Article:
Thanks to a County in Utah, Same-Sex Couples Can Get Married—In China

When Juying attended her son Yangming’s wedding this summer, she was not in a banquet hall or a church but in her apartment. On Zoom, she watched Yangming—3,000 kilometers away in the southern metropolis of Guangzhou—stand next to his husband-to-be, Zhu, in their living room decorated with balloons for the occasion.

Juying was joyous to see her child grow up to wed, but she was also pained. “When I thought about how their marriage would not be recognized in China today,” Juying told me, “I couldn’t hold back my tears.” It further weighed on her that this would be just one of many difficulties Yangming and Zhu would have to endure as a gay couple.

But Juying could still take solace in the fact that the young couple was “making it official.” “Official” because, though physically in China, they were, legally speaking, getting married somewhere else. At the end of the ceremony, the wedding’s officiant, who appeared on Zoom among the gallery of guests, lawfully pronounced them husband and husband from across the ocean in a government office in Provo, Utah.

Provo is the seat of the Utah county government, though perhaps it is better known as the home of Brigham Young University, named after the religious figure who led the Mormons to Utah’s Salt Lake Valley. As fate would have it, the Utah county government started conducting weddings online right before the pandemic, and, according to Utah law, marriage applicants need not be residents of the state.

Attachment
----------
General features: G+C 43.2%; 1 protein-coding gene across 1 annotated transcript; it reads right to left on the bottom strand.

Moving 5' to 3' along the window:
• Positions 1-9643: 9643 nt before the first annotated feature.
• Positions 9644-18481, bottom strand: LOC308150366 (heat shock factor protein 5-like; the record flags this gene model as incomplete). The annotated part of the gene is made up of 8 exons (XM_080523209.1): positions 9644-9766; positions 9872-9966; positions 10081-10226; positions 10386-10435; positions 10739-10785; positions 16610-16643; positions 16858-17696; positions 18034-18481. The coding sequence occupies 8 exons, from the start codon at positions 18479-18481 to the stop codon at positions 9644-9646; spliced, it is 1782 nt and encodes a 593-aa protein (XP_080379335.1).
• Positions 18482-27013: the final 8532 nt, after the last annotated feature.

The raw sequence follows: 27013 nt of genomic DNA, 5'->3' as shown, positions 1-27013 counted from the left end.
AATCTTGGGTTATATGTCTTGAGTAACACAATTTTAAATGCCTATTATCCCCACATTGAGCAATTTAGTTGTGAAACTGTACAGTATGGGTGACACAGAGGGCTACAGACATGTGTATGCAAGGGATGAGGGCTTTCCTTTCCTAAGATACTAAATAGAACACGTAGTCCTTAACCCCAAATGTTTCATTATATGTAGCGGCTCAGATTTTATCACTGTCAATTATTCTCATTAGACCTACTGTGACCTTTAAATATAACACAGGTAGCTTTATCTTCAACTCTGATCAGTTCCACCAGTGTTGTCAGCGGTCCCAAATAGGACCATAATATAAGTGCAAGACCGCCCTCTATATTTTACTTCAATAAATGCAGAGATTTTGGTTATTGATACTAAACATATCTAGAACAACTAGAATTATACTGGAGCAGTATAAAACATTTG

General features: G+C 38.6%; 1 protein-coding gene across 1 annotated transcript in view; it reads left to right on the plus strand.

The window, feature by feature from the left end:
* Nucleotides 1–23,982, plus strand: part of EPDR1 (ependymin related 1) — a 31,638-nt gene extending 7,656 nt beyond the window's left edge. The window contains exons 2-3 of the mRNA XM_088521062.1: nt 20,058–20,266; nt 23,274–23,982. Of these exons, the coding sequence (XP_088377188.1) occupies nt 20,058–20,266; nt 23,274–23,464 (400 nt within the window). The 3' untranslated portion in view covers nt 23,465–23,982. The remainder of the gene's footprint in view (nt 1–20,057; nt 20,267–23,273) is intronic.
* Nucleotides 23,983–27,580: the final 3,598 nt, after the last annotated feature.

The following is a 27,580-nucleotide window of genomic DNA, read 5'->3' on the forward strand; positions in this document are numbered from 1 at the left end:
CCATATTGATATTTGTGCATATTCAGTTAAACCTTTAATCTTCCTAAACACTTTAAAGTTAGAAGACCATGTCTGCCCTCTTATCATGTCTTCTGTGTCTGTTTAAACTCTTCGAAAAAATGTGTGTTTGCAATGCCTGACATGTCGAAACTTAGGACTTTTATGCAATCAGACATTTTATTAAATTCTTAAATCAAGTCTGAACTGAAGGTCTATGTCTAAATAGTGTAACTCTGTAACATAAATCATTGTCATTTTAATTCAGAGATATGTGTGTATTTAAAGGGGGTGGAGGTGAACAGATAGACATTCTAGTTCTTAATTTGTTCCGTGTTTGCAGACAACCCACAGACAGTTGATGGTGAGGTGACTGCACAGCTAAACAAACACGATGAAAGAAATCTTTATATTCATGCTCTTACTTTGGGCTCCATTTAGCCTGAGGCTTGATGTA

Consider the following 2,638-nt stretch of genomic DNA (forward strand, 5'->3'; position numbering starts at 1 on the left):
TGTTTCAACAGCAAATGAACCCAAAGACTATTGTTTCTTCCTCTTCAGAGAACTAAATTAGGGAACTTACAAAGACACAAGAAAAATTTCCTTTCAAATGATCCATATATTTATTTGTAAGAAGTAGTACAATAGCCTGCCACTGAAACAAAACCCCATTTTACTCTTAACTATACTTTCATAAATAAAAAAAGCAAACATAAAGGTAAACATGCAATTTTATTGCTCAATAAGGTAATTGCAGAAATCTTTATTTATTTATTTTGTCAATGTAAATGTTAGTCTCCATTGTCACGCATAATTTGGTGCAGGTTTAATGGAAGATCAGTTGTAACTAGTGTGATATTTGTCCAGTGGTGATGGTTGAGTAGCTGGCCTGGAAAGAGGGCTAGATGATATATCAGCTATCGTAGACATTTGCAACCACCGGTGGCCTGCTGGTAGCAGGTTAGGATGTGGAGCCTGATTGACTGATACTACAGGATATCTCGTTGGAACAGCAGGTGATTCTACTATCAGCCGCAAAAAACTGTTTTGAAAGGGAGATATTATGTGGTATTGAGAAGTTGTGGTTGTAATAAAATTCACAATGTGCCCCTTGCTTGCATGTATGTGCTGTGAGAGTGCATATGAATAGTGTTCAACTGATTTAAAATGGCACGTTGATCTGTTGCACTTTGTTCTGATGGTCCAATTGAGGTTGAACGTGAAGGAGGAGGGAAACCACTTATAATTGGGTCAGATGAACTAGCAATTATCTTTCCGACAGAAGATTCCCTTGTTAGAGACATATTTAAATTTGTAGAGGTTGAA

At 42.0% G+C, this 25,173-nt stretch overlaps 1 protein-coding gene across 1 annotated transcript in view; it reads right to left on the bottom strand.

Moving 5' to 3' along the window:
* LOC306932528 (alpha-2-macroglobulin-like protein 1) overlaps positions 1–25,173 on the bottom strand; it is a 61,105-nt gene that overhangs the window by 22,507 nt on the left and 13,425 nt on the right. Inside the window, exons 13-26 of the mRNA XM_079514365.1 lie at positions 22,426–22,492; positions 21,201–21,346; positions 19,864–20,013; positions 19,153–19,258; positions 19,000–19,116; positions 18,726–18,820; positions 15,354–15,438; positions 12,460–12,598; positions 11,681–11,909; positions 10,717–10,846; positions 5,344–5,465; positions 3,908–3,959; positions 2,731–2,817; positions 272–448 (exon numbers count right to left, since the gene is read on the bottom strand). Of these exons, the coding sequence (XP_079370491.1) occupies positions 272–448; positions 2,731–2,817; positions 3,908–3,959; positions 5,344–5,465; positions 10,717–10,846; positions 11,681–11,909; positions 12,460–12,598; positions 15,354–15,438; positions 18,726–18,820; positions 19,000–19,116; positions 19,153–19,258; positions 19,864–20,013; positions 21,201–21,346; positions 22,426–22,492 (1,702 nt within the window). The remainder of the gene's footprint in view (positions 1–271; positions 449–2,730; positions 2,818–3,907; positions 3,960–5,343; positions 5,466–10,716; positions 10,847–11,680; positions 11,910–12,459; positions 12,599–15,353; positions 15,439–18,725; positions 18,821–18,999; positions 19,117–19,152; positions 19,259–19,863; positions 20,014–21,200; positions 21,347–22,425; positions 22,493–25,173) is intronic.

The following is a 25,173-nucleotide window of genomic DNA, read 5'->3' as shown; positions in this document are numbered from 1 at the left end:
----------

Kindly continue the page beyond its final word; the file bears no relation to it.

With time, word of this reached China’s gay community halfway around the world. I first heard the news in June 2022 from an article originally posted in a lesbian discussion group with more than 100,000 members on the social media site Douban. According to the author, the first version of the article had been censored, so she reposted it with potentially sensitive terms like “same-sex couple” translated into English to evade detection. As this information spread, many couples leapt at the opportunity. Personally, I know more than 20 same-sex couples who married “in” Utah county this past summer alone—including me and my husband.